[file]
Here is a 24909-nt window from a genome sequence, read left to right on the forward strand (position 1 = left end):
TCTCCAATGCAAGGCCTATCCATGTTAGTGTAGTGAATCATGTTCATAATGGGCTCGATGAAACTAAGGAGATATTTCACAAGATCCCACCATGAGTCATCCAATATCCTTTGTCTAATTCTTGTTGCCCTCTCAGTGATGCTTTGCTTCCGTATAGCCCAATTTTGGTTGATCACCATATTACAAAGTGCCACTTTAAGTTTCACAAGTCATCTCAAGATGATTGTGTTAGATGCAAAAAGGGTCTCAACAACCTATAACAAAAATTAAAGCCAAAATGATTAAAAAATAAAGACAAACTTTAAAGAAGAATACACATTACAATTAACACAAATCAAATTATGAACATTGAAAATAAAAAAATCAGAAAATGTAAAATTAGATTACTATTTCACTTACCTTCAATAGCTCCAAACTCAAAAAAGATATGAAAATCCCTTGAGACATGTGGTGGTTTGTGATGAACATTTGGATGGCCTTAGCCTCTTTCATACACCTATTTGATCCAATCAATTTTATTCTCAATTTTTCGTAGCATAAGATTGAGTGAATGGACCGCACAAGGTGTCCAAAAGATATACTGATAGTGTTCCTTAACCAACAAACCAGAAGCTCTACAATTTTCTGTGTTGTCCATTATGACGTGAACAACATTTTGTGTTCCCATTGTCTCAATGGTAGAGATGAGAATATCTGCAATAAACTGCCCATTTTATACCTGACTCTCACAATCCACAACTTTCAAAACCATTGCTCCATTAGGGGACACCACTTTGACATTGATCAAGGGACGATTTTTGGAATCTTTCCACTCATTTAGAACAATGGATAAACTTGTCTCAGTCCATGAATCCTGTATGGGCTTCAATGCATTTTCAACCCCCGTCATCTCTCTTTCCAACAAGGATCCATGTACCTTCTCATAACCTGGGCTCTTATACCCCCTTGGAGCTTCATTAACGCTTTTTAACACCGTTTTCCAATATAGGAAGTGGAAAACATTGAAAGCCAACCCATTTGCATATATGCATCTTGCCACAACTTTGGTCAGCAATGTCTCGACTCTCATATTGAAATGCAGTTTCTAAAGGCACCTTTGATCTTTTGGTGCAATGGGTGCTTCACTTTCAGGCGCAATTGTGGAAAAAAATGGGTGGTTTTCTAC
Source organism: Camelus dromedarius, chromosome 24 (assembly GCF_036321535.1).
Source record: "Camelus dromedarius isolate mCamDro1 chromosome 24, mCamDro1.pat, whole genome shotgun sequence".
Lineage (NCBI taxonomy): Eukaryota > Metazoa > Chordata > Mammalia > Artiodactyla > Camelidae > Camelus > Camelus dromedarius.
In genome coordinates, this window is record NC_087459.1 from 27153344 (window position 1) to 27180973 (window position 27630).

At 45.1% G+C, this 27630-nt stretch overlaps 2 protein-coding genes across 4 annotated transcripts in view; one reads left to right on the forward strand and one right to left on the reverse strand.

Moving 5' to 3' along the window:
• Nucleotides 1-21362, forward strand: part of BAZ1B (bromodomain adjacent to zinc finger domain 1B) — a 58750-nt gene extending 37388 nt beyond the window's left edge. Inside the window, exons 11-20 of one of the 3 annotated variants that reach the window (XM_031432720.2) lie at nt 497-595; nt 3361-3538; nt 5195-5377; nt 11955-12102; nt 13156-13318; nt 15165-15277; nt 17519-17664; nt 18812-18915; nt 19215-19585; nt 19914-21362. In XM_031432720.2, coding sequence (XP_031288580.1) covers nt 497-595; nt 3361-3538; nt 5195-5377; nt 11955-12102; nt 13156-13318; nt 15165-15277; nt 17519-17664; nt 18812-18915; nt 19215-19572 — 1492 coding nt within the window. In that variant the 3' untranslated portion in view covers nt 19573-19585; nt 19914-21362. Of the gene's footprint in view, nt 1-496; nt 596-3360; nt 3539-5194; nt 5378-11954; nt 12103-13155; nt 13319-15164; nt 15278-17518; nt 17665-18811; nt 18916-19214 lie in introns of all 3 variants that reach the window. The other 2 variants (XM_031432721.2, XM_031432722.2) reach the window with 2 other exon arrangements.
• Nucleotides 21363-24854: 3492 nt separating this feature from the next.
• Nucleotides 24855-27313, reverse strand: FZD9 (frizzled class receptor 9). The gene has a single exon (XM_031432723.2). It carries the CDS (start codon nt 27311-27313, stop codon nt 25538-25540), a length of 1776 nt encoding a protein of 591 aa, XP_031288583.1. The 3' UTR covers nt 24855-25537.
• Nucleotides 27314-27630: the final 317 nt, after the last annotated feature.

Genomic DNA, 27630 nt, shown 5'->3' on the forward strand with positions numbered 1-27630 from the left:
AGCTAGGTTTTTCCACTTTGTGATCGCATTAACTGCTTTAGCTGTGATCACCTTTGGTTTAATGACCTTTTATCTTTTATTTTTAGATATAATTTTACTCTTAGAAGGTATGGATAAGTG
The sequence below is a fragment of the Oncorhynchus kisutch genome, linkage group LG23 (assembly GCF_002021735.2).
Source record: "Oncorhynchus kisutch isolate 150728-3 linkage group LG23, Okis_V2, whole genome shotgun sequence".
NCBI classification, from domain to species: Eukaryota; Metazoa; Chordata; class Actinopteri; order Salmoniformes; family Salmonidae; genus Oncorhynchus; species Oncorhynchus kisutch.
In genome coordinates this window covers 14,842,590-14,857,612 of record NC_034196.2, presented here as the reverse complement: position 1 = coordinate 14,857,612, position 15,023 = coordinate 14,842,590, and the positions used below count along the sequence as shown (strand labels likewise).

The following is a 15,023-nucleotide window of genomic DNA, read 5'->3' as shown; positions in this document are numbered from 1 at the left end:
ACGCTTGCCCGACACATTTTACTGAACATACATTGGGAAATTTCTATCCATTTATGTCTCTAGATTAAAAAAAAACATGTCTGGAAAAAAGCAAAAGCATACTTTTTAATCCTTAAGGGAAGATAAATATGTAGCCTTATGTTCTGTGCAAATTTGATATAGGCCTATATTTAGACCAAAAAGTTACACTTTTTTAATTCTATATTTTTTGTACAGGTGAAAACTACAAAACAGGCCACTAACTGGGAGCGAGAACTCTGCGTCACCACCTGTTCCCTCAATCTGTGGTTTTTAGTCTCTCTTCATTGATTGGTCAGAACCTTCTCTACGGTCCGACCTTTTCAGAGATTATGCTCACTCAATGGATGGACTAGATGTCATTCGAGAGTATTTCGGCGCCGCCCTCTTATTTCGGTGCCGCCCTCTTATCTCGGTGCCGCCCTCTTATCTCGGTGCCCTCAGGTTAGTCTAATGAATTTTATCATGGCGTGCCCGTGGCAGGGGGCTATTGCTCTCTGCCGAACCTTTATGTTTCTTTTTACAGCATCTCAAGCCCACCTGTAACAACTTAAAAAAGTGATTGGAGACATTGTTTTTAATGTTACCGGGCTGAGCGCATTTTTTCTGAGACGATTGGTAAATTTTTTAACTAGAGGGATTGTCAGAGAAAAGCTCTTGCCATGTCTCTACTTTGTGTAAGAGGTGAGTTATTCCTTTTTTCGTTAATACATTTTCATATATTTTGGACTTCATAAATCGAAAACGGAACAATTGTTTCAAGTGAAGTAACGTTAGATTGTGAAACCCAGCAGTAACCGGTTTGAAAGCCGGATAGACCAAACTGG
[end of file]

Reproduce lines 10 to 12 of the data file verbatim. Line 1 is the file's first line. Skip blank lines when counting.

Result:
• Nucleotides 21363-24854: 3492 nt separating this feature from the next.
• Nucleotides 24855-27313, reverse strand: FZD9 (frizzled class receptor 9). The gene has a single exon (XM_031432723.2). It carries the CDS (start codon nt 27311-27313, stop codon nt 25538-25540), a length of 1776 nt encoding a protein of 591 aa, XP_031288583.1. The 3' UTR covers nt 24855-25537.
• Nucleotides 27314-27630: the final 317 nt, after the last annotated feature.